Twist or Stick – Fitch's client service director Kevin Doherty on why you shouldn't wear a mask to work
In the latest instalment of Twist or Stick, The Drum and Twist Recruitment catch up with Fitch’s Kevin Doherty to discuss winning a pitch in two minutes and why you should always be yourself.We are surrounded by inspirational people in the creative industries, Kevin Doherty, client services director at Fitch, believes.Having begun work on the direct marketing side at GGT Direct and Limbo, before the latter was acquired by BBH, Doherty always wanted to work on the ‘integrated campaign’ side of the industry. “Eventually I was sitting with somebody who said to me ‘you talk about integrated marketing, but you’re a brand person’. That put a seed of thought into my head and eventually I made the move over to brand agencies, and to Fitch.”Best known for its retail design work at brands such as Carphone Warehouse and Vodafone, brand identity work also accounts for 40 per cent of work handled by the agency.With over 15 years’ experience in the sector – six of which were spent at Fitch – Doherty has seen the agency landscape change, with agencies rushing towards digital, social media and content marketing.“I think the industry is still working out where it is evolving to, and everyone’s trying to steal each other’s lunch. In my perspective, I think it’s about brands being strong and consistent – they are the ones that will survive. If you can be strong and consistent, you’ll see out the dips and the waves.”The expansion of the industry into new sectors means that there are a lot more jobs. When asked for advice for young people breaking into the creative industries, his advice is not to rush, adding that he wishes he’d taken a year out before he entered the job market.He also thinks that it is worth graduates taking some time out to teach English as a foreign language: “You learn to manage people, you learn authority, you learn how to project. I think there’s a lot of things you can learn as a teacher that you can take on to your career.”Having said that, the client services manager says that there is nothing else that he would want to do with his life, “based on the reality that I couldn’t be a professional sportsman because I’m not actually good enough.”The key to enjoying your job and enjoying life, he believes, is to simply be yourself. “If you try to put a mask on at work, if you try to be someone different, it isn’t going to work. Just be yourself, I think you’ll enjoy it more, and if you enjoy it more, you’ll do better,” he says.His key inspiration in the industry, who Doherty believes is someone who does enjoy his work, is Stewart Kenny, co-founder of Paddy Power.When Doherty met Kenny, over a decade ago, the Irish bookmaker was relatively unknown. “I was asked to go to a new business meeting, it was the day after the agency party and the new business guy said ‘I need a suit to come with me’.“I reluctantly went in and we were like ‘who are these guys?’ Stewart walked into the room and he just pointed out every piece of work I ever did, I was at BBH at the time. It was really really, stand out visual work and he was like ‘I want to do that’ I want to do that for betting. Everyone thinks betting is about the odds and it’s not, it’s about having fun’.“It was interesting because we walked out wanting to work for these guys, but we also walked out with pieces of insights that we would have spent weeks trying to find. He said we won the pitch within the first two minutes. We could have stopped there – it was done.”Another project which left a strong impression on Doherty was a recent campaign for Adidas, where the client walked into the room and said ‘This is the World Cup. This is the World Cup in Brazil. This is Adidas in the World Cup in Brazil. This is the biggest thing you are ever going to work on.’ “At that point, one part of you is going ‘yes!’ and the other part is going ‘oh…OK, this is a bit scary’,” Doherty laughs.However, it is not the big Adidas campaign or the inspiration of Paddy Power that tops his list of campaigns to work on. Instead, it is something much closer to his heart: Shooting Star Chase.Having had personal experience of the children’s hospice for children with life-limiting conditions, Doherty, alongside his managing director and creative director, decided to ask if there was anything Fitch could do pro bono for the charity, not long after Doherty returned from a few months off.“As it happened, they were going through a merger, and in the long term were thinking about doing a new identity, a new brand, possibly even a new name. That’s how we got involved. That was about two or three years ago, we’ve been working with them ever since and it [the rebrand] launched in February this year.”When it comes to working in the industry, his key advice for anyone coming into the client services management sector is assume nothing and manage expectations.“If you do those two things, you can’t go far wrong.” Interview by Paul Wood, words by Ishbel MacleodThis interview is part of The Drum’s Twist or Stick series in partnership with Twist Recruitment. Read the full piece in the latest issue of The Drum by subscribing here. Subscribers can download a copy here. In the next instalment of Twist or Stick, we profile Jon White, MD at Elmwood. Got a question for Jon? Tweet us using the hashtag #twistorstick and you could see your question answered in The Drum on 9 July.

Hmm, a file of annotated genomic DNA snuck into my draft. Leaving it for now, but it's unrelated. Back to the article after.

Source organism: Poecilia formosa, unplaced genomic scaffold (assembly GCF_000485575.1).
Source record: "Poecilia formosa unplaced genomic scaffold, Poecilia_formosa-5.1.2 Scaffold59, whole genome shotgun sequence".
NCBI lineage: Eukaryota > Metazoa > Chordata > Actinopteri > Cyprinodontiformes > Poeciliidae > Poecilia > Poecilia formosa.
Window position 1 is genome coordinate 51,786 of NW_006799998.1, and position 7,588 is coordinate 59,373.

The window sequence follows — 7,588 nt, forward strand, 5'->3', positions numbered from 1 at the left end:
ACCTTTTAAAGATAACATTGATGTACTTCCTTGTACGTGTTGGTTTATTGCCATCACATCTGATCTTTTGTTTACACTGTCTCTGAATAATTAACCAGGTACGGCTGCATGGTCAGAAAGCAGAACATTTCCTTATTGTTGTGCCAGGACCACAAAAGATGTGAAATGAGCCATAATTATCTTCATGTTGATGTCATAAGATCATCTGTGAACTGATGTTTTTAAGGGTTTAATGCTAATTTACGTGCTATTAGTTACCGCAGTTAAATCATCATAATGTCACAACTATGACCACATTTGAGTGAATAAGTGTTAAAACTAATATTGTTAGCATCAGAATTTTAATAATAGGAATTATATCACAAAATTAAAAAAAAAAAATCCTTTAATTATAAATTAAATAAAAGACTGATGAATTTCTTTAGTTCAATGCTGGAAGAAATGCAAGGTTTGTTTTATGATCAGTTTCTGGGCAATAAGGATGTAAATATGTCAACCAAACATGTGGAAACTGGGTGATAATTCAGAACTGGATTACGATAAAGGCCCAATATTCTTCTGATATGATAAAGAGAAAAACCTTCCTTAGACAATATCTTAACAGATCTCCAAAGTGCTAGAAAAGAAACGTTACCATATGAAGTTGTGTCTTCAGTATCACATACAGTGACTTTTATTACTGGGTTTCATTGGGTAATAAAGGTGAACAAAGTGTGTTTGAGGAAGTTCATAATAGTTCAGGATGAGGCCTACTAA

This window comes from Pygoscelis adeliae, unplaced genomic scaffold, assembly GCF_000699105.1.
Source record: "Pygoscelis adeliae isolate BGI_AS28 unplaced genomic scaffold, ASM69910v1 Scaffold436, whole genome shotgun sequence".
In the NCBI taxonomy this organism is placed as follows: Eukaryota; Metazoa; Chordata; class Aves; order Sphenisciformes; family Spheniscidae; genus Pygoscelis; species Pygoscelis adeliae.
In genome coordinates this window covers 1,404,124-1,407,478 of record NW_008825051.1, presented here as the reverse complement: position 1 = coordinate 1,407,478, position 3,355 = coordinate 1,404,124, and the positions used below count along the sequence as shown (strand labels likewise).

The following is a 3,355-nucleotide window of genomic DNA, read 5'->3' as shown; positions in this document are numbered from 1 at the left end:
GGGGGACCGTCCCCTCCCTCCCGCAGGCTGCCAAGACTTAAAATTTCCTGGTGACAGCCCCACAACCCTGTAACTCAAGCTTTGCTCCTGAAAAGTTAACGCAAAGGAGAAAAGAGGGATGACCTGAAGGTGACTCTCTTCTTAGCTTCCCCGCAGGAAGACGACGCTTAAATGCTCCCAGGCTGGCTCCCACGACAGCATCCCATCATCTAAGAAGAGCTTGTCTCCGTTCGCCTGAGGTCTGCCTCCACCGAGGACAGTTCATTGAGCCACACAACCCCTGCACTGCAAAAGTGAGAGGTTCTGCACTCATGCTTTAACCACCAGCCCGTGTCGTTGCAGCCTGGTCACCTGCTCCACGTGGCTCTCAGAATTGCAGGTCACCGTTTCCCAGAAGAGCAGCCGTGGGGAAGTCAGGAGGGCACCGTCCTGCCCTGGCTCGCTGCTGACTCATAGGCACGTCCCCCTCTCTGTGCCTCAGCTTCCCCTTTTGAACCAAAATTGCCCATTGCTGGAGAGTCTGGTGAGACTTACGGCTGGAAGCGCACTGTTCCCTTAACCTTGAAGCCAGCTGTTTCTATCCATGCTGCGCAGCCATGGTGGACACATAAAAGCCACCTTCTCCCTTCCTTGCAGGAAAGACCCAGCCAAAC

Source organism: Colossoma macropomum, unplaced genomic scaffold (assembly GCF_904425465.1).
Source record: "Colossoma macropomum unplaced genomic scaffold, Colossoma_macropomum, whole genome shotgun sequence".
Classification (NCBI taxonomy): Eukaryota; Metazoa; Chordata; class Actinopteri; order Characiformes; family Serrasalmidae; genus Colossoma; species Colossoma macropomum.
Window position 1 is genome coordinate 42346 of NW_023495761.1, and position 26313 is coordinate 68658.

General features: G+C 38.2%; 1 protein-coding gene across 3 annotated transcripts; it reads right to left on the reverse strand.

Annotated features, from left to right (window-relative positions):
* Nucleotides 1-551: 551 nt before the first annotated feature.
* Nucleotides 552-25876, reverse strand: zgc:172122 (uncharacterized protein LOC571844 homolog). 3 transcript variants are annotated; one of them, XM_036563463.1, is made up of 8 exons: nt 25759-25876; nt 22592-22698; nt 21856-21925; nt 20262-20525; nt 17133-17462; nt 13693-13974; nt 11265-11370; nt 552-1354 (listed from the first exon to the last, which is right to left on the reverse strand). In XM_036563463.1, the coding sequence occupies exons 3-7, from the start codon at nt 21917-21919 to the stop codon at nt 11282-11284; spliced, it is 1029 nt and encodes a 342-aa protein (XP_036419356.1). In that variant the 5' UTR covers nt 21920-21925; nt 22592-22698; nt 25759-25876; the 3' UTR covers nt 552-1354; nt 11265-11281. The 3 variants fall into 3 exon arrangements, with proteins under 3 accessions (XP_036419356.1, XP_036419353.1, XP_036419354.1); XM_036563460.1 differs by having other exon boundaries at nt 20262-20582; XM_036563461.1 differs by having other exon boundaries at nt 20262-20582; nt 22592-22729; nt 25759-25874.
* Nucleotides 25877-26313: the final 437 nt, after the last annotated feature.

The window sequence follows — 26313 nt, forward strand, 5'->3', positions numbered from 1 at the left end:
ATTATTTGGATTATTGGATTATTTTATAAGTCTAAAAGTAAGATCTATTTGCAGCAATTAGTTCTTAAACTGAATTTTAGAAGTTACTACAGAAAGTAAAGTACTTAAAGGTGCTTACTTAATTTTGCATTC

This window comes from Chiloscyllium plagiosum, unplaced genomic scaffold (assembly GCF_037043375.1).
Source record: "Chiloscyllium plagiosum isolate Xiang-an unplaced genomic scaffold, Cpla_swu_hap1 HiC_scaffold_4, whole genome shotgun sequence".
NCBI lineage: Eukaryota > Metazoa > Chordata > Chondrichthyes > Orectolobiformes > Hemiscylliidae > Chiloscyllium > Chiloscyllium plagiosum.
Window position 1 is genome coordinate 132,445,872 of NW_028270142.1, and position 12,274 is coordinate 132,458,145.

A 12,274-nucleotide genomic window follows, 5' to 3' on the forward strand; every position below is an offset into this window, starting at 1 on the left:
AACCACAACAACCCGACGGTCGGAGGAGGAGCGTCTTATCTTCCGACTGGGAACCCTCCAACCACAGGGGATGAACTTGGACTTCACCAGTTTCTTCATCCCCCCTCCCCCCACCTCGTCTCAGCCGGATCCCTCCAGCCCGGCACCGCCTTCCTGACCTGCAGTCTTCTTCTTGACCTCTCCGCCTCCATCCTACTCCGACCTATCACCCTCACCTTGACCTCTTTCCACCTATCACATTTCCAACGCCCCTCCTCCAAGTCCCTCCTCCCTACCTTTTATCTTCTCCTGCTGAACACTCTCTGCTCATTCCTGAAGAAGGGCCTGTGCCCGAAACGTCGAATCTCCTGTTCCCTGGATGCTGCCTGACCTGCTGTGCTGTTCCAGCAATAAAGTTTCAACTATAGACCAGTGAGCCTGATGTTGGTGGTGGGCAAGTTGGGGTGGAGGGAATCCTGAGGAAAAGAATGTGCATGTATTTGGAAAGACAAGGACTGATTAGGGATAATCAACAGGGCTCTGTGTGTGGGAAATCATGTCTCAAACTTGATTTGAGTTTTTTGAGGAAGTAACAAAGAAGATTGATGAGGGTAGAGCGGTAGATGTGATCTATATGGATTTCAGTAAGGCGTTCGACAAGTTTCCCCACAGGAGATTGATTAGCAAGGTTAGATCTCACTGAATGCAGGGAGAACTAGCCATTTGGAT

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FITCH is a global design consultancy that influences the world around you by translating brand into consumer experience.
We have a strong expertise in retail design.
The consumer is at the heart of everything we do and everything we do is the product of bold thinking. A profound understanding of both the brand and the consumer creates the confidence to challenge convention. Our consumer insights and our understanding of the motives that inform choice are the key to creating effective brand and consumer experiences.
Founded in 1972 FITCH employs 350 people in 14 offices in 9 countries. An integrated offer of both 2D graphic and 3D environmental design enables us to create a seamless expression of the brand at all the different touch points.